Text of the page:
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Life Must Go On: Be Ready

Life Must Go On: Be Ready

History in the Making
When we witness catastrophic events unfold before us, our natural reaction can be to retreat, conserve, and wait. I certainly feel this. There is validity to this natural reaction. But as adults and leaders of our companies and industry, we know we must find productive and proactive ways to respond to events like the devastating COVID-19 pandemic and the resulting economic disruptions. Our businesses, communities, and families depend on it.

We’ve Been Here Before
What we also know is that throughout the industrial and post-industrial age, every major setback has turned around. Societies and economies have roared back stronger and more resilient than before. While it’s important to never minimize the toll major events can bring, and it’s critical that all of us study and learn from these events to avoid repeating them or to be better prepared for the next one, when we take a step back, even the darkest periods in modern history become blips in the economic story.

U.S. stock market history from 1950 – March, 2020.
Vertical gray shading indicates recessions.
Source: https://www.macrotrends.net/1319/dow-jones-100-year-historical-chart

Prepare Now (Dig the Well before you are Thirsty)
We need to consider where we will be when things turn around. It’s difficult to predict when that will be, but we have 100% control over what we do in the meantime. So rather than cross our fingers and hope for the best, I propose we take action now and set ourselves up for resilience and success.

Luck: What Happens When Preparation Meets Opportunity
This is a loose translation of something first century Roman philosopher Seneca said. For our purposes, we can say that while sometimes we’re benefactors of random circumstances, much of what appears to be luck is a result of being prepared to take advantage of opportunities when they come. Similarly, it’s being able to handle difficult circumstances when they arrive.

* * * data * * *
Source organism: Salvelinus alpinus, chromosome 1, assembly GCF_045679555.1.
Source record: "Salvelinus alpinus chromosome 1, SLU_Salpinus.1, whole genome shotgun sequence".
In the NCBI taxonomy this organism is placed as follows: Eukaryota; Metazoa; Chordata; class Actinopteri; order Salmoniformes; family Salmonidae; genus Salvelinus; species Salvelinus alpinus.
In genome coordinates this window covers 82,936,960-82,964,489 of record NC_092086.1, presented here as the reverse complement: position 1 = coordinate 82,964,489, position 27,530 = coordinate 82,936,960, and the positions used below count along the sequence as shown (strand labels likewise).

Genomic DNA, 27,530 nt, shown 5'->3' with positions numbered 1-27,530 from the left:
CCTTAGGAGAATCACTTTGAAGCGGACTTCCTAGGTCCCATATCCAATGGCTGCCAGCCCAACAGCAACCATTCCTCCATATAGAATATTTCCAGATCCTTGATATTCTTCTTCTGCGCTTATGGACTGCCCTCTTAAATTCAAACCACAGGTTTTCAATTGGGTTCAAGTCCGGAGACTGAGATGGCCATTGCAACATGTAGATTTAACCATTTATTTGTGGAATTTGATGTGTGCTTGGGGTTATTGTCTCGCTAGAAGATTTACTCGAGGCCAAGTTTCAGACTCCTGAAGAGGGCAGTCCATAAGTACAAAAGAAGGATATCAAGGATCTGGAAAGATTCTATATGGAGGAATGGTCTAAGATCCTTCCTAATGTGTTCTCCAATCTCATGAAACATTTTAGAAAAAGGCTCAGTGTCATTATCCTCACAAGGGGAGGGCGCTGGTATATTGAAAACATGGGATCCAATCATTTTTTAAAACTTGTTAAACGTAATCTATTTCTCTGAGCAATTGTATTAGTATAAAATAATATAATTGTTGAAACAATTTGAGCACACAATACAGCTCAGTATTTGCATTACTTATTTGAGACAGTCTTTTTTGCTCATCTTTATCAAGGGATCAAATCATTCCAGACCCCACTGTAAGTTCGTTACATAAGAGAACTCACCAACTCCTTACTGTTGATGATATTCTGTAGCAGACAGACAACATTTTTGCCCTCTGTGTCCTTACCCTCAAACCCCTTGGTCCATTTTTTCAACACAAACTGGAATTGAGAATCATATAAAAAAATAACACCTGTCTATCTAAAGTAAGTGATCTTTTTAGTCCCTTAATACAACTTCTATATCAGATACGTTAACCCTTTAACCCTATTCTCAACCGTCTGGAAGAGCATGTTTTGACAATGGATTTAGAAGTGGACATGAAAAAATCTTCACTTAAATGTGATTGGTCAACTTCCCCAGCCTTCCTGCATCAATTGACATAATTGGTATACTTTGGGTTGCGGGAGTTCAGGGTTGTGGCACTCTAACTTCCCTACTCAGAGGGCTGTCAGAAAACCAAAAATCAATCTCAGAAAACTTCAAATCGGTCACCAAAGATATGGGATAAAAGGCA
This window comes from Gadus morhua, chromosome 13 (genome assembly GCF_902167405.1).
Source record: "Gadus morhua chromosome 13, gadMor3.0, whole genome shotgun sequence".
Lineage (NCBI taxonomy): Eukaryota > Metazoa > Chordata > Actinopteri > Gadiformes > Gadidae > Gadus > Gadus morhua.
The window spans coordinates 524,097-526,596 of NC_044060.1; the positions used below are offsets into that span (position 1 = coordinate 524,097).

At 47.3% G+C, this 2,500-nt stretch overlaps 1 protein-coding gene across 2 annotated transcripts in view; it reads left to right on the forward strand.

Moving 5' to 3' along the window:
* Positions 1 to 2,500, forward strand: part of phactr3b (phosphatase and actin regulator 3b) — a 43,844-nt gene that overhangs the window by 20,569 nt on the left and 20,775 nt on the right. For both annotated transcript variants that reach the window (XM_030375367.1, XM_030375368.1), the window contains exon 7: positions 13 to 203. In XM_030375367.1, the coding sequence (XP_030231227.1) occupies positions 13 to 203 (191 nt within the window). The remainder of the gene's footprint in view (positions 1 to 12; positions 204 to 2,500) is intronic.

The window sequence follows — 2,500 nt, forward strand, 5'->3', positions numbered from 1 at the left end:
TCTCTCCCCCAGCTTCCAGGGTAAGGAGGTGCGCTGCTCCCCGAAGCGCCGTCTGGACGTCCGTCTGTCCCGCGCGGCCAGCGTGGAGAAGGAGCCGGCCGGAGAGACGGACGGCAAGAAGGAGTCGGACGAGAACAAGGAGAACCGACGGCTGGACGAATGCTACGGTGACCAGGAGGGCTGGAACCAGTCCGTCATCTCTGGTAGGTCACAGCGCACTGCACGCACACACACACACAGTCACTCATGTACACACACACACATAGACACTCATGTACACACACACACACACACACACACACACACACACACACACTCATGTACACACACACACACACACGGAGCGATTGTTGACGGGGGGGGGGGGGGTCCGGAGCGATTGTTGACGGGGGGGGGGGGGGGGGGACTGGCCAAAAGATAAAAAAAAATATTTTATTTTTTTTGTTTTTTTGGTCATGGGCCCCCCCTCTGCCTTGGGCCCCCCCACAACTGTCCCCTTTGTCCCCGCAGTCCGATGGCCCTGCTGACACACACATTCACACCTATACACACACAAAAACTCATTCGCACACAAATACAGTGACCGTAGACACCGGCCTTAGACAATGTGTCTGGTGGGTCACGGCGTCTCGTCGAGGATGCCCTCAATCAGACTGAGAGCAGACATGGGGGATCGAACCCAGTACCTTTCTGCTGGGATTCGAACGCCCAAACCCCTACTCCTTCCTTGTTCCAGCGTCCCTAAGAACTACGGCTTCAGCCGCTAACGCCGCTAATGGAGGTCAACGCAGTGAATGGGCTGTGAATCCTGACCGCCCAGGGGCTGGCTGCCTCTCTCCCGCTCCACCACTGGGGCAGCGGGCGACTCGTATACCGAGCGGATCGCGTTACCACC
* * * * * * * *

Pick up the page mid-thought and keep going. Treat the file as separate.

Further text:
Many businesses failed during Great Recession of 2007-2009. Federal data shows over 170,000 small business in the United States closed their doors. In 2010 HBR reported over 17% of business in general had already “went bankrupt, were acquired, or became private.” But there were exceptions – some companies not only survived but expanded.

Companies that started slashing costs more aggressively than competitors had the LOWEST probability of pulling ahead once the economy turned around. On the flip side, only 26% of companies that invested aggressively did better than rivals.

What companies had the greatest probability of not only surviving, but pulling ahead of the market after recessions? The ones that found a balance between strategic cost saving measures in operational efficiency, and investments in the future.

What to Do? BlueRithm Say, Take Action!
• Look for new business opportunities both vertically and horizontally e.g. RCx, Retrofits, FM.
• Measure what you manage. Resolve to become ruthlessly focused and efficient.
• Look to where the ball will be not where it is now. Invest in the future, automate processes and increase marketing.

BlueRithm Can Help You Save Money
Our offer:
1. Start a 1-year subscription and receive an additional 3 months free of charge in addition to our standard discount for annual billing.
2. Send us your library of custom test forms and checklists and we will digitize them in BlueRithm so you will save money, be more automated, and efficient.
3. We will remain available with top-tier support to guide you through the on-boarding process and beyond as part of your subscription.

If there was ever a time to invest in adopting new business tools to streamline your company, it’s during market slowdowns, and that time is upon us. The economy WILL come back. How prepared you are for the new normal when it emerges will determine your success.

Stay safe everyone.

BlueRithm Brand Ambassador

Twitter: @BLDWhisperer

#Cxsoftware #BlueRithm #Cx #nomad #Cxnomad #RICS #property #ACG #edificecomplexpodcast
#ProjectManagement #makingbuildingswork

 

 

 

 

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